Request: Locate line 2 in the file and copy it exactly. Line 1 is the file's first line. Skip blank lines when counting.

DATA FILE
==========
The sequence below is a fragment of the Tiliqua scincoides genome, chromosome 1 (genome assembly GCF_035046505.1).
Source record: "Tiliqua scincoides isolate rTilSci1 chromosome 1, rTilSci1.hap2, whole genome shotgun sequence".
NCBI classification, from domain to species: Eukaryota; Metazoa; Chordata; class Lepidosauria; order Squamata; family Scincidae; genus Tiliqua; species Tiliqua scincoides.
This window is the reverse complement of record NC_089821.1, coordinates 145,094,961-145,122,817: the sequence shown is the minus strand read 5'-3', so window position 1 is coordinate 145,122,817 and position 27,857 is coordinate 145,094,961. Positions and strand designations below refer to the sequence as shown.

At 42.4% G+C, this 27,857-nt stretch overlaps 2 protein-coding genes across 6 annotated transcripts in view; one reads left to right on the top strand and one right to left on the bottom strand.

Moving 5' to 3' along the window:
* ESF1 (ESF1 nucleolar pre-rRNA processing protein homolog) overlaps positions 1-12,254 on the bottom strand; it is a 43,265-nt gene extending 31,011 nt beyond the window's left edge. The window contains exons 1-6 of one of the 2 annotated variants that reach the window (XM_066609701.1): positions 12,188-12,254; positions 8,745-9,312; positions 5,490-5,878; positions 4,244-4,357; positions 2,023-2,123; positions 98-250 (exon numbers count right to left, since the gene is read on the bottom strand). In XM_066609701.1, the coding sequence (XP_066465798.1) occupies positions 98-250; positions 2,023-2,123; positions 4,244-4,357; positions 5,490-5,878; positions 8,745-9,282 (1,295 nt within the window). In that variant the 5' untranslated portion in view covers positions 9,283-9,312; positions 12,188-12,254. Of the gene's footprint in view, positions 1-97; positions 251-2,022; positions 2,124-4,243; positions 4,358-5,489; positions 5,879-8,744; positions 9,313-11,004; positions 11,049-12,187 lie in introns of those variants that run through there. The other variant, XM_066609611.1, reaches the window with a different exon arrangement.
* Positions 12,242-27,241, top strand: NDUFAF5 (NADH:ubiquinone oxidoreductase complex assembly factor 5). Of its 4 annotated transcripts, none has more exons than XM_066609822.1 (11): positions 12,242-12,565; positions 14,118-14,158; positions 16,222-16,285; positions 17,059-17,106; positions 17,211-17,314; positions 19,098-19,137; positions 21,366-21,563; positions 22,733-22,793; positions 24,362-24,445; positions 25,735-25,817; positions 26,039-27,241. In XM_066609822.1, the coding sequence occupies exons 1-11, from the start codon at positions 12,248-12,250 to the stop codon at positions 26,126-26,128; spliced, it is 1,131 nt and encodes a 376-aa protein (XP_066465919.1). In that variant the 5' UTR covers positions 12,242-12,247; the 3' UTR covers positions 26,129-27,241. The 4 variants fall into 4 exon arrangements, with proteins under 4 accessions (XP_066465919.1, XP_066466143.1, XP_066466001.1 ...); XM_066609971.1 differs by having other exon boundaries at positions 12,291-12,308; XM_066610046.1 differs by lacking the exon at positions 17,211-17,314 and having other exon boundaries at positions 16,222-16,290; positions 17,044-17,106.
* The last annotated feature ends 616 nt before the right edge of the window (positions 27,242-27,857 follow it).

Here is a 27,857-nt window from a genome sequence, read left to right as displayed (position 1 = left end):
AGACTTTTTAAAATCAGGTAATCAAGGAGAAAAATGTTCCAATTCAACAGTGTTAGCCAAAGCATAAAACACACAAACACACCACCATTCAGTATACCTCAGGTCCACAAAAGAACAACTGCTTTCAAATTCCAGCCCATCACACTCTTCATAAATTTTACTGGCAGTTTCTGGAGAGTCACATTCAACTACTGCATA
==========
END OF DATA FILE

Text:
Source record: "Tiliqua scincoides isolate rTilSci1 chromosome 1, rTilSci1.hap2, whole genome shotgun sequence".